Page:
The significant operational performance, together with equity injections provided by the company shareholders enabled EMI to meet their ongoing needs for working capital and debt service obligations. However, due to banking facility covenants based on debt/EBITDA that decreased significantly each year, there were concerns over these progressively difficult conditions for EMI to achieve their required ratios. This meant that they experienced shortfalls to financial commitments and (due to the continual tightening of the financial covenants) they anticipated ongoing issues to occur. The principal concern was whether additional equity funding would be available in future periods to enable the firm to comply with their financial requirements under the banking policies. For example, EMI’s income statement revealed (see Appendix H) that the group incurred a net loss of £512 during the period ending 2010. At that time, the firm’s current liabilities exceeded their current assets by £3,255 which resulted from the reclassification of bank loans from non-current liabilities to current liabilities. In other words, the ability of the company to continue was an ongoing concern because of their dependency from the continued availability of existing banking facilities, which required the firm to comply with their policies.
Bright Future Ahead
The elements presented in EMI’s Annual Report helped provide a more transparent image of the company’s activities and overall functionality. The notes also disclosed that the profits before impairment and restructuring costs increased 34% from £143 in 2009 to £192 in 2010 and the cash they generated from operations increased 42% from £192 in 2009 to £273 in 2010. This meant that their enhanced operational performance, together with equity injections, provided EMI with enough revenue to meet their capital needs and debt obligations. The findings of this research deduced that EMI’s financial statements were indicative of a high level of financial reporting and provided a true and fair picture of the firm’s financial condition. In conclusion, the report revealed that EMI’s operating performance improved considerably during that period and provided shareholders sufficient evidence to give them confidence in the firm’s future performance abilities.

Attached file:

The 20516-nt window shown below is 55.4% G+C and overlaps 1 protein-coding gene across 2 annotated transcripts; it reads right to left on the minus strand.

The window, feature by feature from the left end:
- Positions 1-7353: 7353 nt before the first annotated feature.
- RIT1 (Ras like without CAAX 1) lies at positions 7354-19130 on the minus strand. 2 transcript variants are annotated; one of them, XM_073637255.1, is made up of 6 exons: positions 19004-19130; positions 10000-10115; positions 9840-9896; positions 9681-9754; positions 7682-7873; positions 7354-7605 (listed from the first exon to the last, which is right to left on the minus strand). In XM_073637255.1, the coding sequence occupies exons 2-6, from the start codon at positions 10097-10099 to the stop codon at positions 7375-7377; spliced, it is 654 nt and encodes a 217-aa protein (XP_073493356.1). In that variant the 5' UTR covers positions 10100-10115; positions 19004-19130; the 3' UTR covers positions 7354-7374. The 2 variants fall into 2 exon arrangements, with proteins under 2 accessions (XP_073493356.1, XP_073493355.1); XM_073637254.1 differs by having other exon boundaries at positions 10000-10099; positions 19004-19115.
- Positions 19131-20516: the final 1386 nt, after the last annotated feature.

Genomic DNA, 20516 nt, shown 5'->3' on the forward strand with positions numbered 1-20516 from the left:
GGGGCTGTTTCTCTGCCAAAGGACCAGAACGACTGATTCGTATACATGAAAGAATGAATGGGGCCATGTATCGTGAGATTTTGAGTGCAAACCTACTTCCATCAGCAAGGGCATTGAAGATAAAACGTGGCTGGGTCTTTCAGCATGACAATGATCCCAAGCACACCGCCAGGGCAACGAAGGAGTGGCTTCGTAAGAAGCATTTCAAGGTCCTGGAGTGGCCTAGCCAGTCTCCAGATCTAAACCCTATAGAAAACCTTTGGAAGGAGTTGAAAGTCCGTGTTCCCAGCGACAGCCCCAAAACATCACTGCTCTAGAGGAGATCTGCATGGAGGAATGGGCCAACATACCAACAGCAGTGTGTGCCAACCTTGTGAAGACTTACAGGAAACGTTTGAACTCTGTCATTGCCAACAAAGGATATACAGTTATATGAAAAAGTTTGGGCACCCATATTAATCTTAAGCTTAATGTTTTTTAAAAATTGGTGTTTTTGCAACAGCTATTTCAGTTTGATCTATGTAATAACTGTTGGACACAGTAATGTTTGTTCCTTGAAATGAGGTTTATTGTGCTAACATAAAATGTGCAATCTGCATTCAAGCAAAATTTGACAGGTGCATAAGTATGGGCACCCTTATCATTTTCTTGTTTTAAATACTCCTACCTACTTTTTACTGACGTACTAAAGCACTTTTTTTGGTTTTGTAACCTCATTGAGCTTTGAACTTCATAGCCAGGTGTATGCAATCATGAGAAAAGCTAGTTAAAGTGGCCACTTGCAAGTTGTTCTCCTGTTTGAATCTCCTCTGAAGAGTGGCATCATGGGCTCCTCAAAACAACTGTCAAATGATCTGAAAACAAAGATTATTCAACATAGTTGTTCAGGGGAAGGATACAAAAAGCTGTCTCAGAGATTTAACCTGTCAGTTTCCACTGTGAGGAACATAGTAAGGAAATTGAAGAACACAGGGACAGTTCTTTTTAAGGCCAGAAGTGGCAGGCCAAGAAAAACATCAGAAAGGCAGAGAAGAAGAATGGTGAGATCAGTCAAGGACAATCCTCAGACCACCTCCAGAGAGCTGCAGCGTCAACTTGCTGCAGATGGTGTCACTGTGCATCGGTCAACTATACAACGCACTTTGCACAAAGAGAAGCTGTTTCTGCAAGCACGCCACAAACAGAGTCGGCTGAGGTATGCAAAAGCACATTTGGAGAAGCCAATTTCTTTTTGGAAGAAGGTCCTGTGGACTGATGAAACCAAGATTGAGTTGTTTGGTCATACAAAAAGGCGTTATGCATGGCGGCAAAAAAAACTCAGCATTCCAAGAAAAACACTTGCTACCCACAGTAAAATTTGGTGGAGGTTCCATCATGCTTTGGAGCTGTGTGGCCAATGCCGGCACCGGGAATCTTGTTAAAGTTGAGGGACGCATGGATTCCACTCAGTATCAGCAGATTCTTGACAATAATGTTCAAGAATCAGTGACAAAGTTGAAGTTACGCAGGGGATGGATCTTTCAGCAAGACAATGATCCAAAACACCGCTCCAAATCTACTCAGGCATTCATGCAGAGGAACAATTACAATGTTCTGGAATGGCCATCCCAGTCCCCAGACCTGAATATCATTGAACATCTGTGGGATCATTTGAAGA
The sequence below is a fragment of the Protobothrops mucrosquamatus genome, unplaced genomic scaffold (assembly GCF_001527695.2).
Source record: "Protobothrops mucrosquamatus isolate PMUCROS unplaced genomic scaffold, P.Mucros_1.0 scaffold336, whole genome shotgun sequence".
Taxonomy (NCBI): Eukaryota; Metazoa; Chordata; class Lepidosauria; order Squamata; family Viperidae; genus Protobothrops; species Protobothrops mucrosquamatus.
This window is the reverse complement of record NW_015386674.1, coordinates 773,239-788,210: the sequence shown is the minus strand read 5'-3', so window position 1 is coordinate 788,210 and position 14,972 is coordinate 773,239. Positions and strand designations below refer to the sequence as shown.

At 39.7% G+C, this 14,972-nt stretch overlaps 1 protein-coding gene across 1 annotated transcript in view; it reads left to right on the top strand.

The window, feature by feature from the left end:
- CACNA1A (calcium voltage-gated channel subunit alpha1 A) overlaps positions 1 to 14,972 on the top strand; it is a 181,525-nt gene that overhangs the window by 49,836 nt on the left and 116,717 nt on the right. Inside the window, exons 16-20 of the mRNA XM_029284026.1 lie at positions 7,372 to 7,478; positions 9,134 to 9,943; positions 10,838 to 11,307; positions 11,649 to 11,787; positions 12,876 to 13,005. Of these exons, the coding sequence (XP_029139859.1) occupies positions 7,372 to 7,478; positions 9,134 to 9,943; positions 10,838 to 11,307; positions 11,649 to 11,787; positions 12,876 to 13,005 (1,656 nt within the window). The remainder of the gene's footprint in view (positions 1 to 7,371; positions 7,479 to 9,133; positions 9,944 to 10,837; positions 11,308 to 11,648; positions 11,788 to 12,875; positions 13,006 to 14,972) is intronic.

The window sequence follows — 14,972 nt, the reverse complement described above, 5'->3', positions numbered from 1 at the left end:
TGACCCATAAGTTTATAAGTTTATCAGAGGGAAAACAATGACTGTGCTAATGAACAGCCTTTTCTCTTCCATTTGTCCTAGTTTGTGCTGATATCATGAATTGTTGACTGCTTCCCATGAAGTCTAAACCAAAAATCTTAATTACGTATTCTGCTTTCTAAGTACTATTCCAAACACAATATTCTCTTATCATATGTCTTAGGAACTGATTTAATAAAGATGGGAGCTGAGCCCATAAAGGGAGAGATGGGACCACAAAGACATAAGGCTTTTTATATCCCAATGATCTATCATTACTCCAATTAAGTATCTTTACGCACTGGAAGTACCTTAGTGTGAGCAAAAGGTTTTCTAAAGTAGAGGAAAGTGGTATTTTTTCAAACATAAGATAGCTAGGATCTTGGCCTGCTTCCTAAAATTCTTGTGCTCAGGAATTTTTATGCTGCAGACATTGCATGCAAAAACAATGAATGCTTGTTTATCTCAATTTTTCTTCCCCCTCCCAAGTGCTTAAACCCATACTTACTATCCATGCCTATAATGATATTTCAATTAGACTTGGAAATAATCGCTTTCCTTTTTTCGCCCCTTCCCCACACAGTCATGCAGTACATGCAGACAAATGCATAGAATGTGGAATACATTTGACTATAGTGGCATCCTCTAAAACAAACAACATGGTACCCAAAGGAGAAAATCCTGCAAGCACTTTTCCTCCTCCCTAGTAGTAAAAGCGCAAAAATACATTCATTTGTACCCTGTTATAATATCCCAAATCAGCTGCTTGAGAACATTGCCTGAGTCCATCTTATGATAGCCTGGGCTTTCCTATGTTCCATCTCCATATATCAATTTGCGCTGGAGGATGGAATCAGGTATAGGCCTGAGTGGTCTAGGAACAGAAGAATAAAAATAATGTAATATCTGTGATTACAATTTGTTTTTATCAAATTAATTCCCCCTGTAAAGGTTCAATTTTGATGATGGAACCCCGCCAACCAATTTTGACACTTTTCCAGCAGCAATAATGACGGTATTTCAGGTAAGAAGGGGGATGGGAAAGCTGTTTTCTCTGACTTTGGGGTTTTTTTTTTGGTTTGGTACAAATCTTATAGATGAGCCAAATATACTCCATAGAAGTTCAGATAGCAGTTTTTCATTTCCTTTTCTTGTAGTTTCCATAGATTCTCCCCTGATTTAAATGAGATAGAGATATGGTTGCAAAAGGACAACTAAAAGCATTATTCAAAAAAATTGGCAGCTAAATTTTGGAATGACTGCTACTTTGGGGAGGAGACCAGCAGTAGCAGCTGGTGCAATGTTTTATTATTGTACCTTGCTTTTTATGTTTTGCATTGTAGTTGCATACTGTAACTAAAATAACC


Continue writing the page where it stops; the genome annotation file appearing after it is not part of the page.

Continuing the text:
This concludes my research work on the financial analysis series in organizational management. Thank you everyone for being a part of this journey. Although this is the last post in this blog series, stay tuned for upcoming articles that reveal my current research work in the application of strategic management where I will provide a close analysis that reveals the strategic management tactics successful companies like Apple, Disney, and Starbucks incorporate that are significant in their achieving and maintaining the long term mega success status they continue to enjoy in the marketplace.
Thanks again for sharing this experience with me. I hope you were able to find something of value to enhance your own experiences, both personally and professionally, as I have.
Stay tuned …
Until then, I bid you adieu my friends …
(2011). EMI annual review 2009/2010. Finances. Hollywood: Maltby Capital Ltd.
The Johnny Mercer Research Guide. (2012). Retrieved October 30, 2013, from The Johnny Mercer Foundation: http://www.johnnymercerfoundation.org/initiatives-charities/for-researchers/johnny-mercer-research-guide/
Fraser, L., & Ormiston, A. (2010). Understanding financial statements. Pearson Education.
Friedlob, G., & Welton, R. (2008). Keys to reading annual report. Hauppauge, NY: Barron’s Educational Series.
Loth, R. (2013). Profitability indicator ratios: Profit margin analysis. Retrieved December 5, 2013, from investopedia.com: http://www.investopedia.com/university/ratios/profitability-indicator/ratio1.asp
How to determine your capital structure. (n.d.). Retrieved December 5, 2013, from Structuringfinance.com: http://www.structuringfinance.com/capital-structure/how-to-determine-your-capital-structure
Roth, R. (2008). The writers guide to annual reports. Atlanta, GA: Booksurge.com.
Scherreik, S. (2002, December 22). How efficient is that company? Retrieved December 5, 2013, from businessweek.com: http://www.businessweek.com/stories/2002-12-22/how-efficient-is-that-company